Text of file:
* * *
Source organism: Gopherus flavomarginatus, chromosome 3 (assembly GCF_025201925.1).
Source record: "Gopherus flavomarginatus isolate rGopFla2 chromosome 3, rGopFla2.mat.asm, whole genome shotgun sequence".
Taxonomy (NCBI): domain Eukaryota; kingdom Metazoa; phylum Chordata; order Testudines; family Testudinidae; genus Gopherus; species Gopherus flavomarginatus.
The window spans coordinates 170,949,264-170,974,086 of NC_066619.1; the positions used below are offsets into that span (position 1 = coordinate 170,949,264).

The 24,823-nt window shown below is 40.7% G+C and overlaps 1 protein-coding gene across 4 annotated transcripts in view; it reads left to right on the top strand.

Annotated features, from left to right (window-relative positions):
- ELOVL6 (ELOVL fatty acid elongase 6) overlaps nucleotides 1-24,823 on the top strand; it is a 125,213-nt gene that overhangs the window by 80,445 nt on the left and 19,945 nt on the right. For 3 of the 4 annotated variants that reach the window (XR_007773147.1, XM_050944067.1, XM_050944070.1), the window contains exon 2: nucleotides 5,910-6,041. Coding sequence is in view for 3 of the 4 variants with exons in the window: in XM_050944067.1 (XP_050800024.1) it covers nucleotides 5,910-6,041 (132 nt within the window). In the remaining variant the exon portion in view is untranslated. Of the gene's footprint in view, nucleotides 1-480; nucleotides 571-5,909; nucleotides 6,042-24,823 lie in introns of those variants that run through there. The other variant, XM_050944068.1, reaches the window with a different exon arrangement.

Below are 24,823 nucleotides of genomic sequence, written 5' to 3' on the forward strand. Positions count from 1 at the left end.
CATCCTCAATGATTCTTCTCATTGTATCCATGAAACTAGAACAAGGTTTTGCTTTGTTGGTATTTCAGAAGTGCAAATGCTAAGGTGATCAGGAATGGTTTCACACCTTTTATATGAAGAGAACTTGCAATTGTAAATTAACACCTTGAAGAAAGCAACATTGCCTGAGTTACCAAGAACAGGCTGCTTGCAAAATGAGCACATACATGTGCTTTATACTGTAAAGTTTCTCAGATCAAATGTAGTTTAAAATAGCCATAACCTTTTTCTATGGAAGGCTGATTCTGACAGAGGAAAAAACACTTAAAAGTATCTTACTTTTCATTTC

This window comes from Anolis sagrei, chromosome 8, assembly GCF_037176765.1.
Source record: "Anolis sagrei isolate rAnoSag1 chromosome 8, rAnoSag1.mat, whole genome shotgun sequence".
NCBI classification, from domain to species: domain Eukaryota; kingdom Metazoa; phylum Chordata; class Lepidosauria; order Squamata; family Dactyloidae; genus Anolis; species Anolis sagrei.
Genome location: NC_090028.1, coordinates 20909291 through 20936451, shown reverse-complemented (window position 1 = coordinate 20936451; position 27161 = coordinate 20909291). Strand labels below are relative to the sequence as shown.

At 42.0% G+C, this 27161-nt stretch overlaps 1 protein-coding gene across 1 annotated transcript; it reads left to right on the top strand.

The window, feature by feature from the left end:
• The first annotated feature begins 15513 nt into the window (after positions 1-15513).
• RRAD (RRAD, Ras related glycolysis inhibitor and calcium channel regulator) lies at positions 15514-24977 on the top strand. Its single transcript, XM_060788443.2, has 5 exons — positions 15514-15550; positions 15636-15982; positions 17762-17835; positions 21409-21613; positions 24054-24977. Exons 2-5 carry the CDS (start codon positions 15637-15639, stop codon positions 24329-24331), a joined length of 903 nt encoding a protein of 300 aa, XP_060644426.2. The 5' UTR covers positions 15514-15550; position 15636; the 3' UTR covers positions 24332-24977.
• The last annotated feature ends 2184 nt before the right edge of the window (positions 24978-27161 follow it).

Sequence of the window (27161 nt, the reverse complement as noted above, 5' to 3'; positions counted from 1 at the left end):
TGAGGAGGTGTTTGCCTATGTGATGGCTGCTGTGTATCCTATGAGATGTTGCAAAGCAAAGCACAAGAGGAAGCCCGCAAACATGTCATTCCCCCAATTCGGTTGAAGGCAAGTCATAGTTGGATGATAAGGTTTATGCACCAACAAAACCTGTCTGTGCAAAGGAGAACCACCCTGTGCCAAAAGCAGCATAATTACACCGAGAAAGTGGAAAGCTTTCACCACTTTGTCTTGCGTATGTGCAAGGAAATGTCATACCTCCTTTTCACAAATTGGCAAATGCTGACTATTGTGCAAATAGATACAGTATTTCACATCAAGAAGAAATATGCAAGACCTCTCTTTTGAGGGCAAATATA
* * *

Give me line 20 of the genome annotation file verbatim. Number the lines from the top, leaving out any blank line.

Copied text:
TGAGGAGGTGTTTGCCTATGTGATGGCTGCTGTGTATCCTATGAGATGTTGCAAAGCAAAGCACAAGAGGAAGCCCGCAAACATGTCATTCCCCCAATTCGGTTGAAGGCAAGTCATAGTTGGATGATAAGGTTTATGCACCAACAAAACCTGTCTGTGCAAAGGAGAACCACCCTGTGCCAAAAGCAGCATAATTACACCGAGAAAGTGGAAAGCTTTCACCACTTTGTCTTGCGTATGTGCAAGGAAATGTCATACCTCCTTTTCACAAATTGGCAAATGCTGACTATTGTGCAAATAGATACAGTATTTCACATCAAGAAGAAATATGCAAGACCTCTCTTTTGAGGGCAAATATA